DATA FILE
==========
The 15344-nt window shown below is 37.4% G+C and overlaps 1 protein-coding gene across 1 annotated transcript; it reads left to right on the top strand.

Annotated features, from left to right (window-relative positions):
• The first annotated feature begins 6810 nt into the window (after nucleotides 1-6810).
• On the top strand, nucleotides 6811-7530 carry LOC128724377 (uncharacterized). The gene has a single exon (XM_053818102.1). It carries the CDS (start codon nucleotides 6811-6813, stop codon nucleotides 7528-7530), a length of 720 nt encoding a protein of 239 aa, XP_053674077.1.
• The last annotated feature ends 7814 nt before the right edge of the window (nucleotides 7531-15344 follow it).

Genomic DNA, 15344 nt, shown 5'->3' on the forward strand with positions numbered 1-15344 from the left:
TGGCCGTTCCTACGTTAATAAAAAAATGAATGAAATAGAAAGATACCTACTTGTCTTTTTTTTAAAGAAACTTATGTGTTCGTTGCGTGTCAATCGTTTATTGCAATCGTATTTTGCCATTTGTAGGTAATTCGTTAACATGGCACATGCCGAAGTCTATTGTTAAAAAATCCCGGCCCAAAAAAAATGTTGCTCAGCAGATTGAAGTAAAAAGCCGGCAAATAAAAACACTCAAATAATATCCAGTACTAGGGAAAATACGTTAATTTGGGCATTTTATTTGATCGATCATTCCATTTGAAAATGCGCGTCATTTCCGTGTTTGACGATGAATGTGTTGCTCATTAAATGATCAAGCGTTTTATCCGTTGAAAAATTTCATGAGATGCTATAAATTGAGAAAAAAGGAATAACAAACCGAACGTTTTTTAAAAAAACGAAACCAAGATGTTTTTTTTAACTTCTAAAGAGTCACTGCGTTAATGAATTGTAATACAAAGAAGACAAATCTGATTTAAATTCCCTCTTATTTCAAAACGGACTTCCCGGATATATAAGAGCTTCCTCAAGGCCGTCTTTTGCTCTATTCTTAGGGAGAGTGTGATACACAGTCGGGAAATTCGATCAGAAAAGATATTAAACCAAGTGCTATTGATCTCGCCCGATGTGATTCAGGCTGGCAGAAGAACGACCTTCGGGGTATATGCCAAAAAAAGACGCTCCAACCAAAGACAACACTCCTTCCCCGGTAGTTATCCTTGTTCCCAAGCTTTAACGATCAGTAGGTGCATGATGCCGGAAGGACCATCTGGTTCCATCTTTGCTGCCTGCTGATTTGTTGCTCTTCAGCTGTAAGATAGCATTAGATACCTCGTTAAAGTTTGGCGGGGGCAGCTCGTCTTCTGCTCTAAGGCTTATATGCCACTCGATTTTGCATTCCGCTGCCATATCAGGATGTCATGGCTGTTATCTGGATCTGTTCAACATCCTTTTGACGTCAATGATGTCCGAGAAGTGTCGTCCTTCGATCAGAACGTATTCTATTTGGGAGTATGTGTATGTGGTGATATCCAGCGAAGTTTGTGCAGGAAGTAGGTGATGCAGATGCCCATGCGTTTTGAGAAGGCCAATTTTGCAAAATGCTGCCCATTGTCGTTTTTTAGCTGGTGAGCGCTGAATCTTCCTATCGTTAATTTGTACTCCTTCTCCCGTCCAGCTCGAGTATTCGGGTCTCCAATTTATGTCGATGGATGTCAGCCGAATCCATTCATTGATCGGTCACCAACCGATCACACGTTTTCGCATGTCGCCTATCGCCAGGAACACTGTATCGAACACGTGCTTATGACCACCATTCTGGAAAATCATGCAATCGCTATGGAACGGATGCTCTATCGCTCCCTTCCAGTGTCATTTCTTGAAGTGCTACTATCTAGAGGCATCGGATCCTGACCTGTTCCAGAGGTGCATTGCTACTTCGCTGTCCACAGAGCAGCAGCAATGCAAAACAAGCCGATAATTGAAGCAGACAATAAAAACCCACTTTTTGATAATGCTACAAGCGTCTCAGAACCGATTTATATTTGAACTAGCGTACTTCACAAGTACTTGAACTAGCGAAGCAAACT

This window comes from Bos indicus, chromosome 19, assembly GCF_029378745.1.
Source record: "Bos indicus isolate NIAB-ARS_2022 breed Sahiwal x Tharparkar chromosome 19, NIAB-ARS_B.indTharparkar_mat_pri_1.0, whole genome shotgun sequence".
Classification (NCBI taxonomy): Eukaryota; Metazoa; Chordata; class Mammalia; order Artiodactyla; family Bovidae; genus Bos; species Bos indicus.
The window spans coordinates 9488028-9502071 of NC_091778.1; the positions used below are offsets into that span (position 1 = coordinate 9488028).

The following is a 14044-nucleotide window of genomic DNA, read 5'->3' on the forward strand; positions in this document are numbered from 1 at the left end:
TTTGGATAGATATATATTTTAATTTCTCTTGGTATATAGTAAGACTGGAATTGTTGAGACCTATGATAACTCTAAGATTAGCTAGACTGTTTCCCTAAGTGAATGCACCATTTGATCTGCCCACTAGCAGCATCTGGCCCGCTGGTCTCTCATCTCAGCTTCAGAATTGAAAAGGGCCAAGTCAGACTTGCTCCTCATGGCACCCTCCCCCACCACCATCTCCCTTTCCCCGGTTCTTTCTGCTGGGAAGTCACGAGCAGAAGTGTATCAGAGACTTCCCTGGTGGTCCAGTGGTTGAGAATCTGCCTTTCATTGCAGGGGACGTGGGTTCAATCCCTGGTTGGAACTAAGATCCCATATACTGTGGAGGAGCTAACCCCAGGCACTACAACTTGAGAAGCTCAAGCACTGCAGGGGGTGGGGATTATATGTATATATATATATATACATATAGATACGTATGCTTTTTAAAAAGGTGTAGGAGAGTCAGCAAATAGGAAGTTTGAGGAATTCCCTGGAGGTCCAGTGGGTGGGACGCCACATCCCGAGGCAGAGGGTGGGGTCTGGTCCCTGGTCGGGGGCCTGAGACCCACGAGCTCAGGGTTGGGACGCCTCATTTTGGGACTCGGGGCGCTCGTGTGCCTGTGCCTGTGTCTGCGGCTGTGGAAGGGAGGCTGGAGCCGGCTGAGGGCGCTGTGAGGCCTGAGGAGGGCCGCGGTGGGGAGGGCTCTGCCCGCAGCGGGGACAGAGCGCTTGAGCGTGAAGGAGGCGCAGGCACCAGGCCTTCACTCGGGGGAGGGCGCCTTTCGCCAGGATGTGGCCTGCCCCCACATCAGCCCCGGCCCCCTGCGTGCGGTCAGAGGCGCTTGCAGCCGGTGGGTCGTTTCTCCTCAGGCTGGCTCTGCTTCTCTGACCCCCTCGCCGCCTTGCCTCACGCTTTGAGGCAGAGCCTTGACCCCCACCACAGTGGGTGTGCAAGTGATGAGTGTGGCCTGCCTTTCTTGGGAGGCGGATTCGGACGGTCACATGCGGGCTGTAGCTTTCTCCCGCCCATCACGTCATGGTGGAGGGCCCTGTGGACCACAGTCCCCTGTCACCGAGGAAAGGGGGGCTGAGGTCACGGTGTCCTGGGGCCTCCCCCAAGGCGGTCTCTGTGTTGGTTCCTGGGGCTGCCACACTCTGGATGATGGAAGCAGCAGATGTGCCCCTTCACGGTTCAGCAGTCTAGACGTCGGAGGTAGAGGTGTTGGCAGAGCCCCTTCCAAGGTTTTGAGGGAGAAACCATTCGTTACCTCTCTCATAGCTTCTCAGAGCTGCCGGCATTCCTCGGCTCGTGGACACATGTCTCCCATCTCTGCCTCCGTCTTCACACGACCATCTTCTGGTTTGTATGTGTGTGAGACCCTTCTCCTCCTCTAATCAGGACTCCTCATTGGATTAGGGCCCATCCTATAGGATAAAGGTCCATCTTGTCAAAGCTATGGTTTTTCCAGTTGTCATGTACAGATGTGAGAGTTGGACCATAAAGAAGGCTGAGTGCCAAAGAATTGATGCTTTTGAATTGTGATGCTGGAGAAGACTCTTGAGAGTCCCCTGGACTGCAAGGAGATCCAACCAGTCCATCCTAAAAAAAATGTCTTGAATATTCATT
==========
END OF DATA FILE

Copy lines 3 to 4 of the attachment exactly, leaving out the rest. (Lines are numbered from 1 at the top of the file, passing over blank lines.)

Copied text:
• The first annotated feature begins 6810 nt into the window (after nucleotides 1-6810).
• On the top strand, nucleotides 6811-7530 carry LOC128724377 (uncharacterized). The gene has a single exon (XM_053818102.1). It carries the CDS (start codon nucleotides 6811-6813, stop codon nucleotides 7528-7530), a length of 720 nt encoding a protein of 239 aa, XP_053674077.1.